But as more speed and functionality are packed into electronic systems, this old approach is becoming untenable. Thermal densities are rising at a rapid pace with each new product generation. Often a chassis design that worked well in the previous generation fails from a thermal standpoint today. In many cases it is necessary to add to the expense and weight of the product by adding a heatsink or fan. Another concern is that adding heatsinks can have secondary effects, such as blocking airflow to downstream components. Sometimes it will be preferable to go back and redesign the chassis or the board layout, adding to engineering costs and potentially causing the product to be delivered late. In any case, the cost of design changes generally increases by an order of magnitude A change in quantity or volume as measured by the decimal point. For example, from tens to hundreds is one order of magnitude. Tens to thousands is two orders of magnitude; tens to millions is three orders of magnitude, etc. or more as the design moves from conceptual to detailed to validation.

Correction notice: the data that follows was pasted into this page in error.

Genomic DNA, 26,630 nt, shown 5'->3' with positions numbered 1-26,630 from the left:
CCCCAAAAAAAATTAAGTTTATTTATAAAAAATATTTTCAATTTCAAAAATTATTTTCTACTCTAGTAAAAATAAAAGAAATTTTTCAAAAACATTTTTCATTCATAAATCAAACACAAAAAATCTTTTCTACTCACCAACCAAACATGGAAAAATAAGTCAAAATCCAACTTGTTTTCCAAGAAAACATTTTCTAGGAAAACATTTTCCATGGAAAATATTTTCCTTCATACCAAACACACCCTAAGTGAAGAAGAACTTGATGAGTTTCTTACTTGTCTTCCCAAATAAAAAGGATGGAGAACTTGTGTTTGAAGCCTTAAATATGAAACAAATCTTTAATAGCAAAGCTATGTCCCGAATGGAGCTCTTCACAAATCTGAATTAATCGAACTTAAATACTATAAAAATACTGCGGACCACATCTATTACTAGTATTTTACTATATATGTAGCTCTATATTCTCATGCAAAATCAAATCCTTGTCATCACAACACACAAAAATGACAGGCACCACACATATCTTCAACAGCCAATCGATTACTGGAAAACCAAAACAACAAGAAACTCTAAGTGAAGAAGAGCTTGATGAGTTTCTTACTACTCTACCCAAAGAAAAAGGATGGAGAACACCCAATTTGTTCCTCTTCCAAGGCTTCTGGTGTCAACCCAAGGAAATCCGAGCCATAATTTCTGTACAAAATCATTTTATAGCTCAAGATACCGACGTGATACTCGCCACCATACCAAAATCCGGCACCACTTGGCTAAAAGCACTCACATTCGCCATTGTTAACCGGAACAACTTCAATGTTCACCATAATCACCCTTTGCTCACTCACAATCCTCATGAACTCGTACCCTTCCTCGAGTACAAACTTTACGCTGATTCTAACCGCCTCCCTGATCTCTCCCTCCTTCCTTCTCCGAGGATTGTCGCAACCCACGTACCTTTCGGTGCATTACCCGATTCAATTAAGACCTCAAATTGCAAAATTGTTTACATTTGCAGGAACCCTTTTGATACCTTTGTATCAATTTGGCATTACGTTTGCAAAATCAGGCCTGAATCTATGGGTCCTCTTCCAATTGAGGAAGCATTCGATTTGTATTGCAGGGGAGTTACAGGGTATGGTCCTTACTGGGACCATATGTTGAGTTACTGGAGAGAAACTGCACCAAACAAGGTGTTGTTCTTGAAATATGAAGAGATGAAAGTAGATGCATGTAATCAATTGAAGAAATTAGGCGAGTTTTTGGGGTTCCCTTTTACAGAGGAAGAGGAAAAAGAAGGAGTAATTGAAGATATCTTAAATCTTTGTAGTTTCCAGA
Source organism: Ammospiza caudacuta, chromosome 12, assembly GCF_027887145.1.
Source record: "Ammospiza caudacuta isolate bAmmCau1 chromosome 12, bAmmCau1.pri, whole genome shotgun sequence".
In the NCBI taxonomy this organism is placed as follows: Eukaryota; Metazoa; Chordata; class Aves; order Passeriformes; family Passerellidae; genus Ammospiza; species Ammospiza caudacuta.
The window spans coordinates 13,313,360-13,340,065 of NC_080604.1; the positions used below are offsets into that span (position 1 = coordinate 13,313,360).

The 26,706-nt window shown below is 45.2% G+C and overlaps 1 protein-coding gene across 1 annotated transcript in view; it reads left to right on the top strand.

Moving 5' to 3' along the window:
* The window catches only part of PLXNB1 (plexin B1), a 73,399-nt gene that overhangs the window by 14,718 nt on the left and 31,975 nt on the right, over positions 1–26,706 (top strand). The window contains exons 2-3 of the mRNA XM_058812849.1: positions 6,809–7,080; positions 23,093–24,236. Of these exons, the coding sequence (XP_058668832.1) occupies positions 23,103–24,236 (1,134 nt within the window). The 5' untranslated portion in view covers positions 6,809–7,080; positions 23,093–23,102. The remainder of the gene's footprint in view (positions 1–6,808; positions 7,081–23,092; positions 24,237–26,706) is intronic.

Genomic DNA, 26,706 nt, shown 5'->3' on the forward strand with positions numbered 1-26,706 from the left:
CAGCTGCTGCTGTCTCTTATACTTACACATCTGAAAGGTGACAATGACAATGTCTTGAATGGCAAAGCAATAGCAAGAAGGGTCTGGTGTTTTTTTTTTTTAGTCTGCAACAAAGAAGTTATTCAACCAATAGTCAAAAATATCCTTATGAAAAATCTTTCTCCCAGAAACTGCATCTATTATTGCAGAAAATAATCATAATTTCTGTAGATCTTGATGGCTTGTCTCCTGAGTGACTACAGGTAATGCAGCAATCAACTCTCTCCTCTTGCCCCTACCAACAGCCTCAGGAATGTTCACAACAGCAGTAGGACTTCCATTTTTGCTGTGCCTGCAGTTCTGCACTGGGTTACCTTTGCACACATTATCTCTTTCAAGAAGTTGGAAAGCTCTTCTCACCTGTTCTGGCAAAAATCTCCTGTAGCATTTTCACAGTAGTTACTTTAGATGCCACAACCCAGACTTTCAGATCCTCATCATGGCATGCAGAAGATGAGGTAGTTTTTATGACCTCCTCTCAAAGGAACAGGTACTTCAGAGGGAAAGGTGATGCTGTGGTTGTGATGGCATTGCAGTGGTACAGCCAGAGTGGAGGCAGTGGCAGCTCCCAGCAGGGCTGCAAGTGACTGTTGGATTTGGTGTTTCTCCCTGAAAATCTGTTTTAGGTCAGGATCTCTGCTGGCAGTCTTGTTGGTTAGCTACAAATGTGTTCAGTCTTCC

Why are thermal management problems typically addressed late in the design cycle system level? One reason is that system-level thermal simulation is the primary method for assessing thermal management. System-level thermal analysis Thermal analysis is a branch of materials science where the properties of materials are studied as they change with temperature. Techniques include:
tr.v. o·ver·whelmed, o·ver·whelm·ing, o·ver·whelms
1. To surge over and submerge; engulf: waves overwhelming the rocky shoreline.
a. with work as more board upgrades require the thermal solution to be reconsidered. The fact that not every board design variation can be thermally vetted results in an increased risk of thermally unviable designs passing to the final design phase.
Electronic manufacturers are beginning to address these problems by paying more attention to thermal design at the board level. Often, when designing a new board for an existing enclosure, electrical engineers are simulating the board alone to identify hot spots hot spots